Samoa's supplies adequate: Finance chief

The New Zealand government has given assurance they will be the gateway for Samoa for cargo and necessary supplies in light of COVID-19 rising globally. 

This is according to Chief Executive Officer for the Ministry of Finance, Leasiosiofaasisina Oscar Malielegaoi in an interview with the Samoa Observer. 

“For fuel we have normal provisions for every day requirements and aside from that we also have [full] reserve tanks located on the wharf. And we don’t expect to use those tanks, unless we need to,” said Leasiosio. 

The reserves will last the Country for up to two months. 

“At the moment we are not using [the reserves] and we don’t intend to use it unless there’s a shutdown on fuel supply. We also have fuel tanks for Savai’i.” 

He explained the Organisation of the Petroleum Exporting Countries granted loans for the Samoa Government to fund the establishment of the fuel tanks for this specific purpose.

“These tanks are not only for storage capacity but these tanks we can purchase our fuel in bulk; in times the market react to short term spikes where in other countries they increase the prices three times a month; but our price remains the same.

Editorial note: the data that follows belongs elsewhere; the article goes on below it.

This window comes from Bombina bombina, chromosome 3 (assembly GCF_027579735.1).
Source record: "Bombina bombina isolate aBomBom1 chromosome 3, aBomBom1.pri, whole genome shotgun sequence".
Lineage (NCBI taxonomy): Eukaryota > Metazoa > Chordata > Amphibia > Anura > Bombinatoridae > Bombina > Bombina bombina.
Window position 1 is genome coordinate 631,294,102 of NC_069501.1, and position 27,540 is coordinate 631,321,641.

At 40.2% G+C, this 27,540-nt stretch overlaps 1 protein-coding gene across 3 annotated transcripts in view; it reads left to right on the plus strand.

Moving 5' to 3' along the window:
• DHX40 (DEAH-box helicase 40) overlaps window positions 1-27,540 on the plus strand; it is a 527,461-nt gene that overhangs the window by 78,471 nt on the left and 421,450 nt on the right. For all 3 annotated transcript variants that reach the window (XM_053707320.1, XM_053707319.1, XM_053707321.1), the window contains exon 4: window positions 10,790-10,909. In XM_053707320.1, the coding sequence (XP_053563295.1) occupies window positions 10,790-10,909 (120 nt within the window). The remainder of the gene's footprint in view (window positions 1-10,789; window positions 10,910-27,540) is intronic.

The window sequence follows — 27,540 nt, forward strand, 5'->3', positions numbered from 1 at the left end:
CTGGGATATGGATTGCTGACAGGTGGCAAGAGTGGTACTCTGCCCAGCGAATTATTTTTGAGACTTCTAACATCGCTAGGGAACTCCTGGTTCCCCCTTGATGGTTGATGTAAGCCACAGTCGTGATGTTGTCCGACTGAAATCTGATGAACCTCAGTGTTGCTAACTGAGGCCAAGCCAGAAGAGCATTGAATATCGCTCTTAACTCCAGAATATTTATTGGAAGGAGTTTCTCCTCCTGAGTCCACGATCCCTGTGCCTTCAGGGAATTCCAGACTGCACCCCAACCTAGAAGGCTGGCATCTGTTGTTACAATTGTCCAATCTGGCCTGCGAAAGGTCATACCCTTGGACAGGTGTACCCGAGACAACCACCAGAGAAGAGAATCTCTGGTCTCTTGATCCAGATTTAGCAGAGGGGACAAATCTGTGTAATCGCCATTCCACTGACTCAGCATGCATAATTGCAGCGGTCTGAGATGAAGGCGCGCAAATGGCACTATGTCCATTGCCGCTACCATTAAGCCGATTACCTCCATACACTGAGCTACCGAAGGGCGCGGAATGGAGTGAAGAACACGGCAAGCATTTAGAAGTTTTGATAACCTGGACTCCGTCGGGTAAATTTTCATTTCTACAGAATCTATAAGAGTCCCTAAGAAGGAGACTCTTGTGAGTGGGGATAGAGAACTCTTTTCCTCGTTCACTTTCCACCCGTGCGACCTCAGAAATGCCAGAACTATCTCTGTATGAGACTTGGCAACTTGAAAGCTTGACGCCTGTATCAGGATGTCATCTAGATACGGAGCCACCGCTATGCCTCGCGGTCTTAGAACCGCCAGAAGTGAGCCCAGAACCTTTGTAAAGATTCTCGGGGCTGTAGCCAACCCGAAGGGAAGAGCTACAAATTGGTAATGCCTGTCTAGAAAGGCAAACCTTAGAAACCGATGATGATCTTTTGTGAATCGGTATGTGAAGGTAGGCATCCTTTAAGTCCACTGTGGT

“We are charging the price of the average price the fuel was imported,” explained Leasiosio. 

“We are in good hands, we have enough supplies.” The next shipment of fuel will be in April. 

“The government has already made arrangements for Faleolo [International Airport] and the Matautu wharf that in case we shut down our borders but the cargo planes and ships will not be still be allowed. “We have spoken to the New Zealand as our gateway as other countries have started shutting down their borders. 

And we would still use New Zealand in the event, that other border does shut down,” he said. 

The Samoa Port Authority, Chief Executive Officer So’oalo Kuresa So’oalo said it is business as usual for S.P.A. in terms of cargo. 

“We are here to provide the port facility for cargo ships operations and with the coronavirus we are closely working with the M.O.H. (Ministry of Health) to ensure our borders are secured from the pandemic.

“There is one cargo ship that arrives on Sunday and the cargo ship schedule is normal.

When a cargo ship or any ships comes into port, there is a check point where our boat takes out the health professionals and they conduct medical screening.” 


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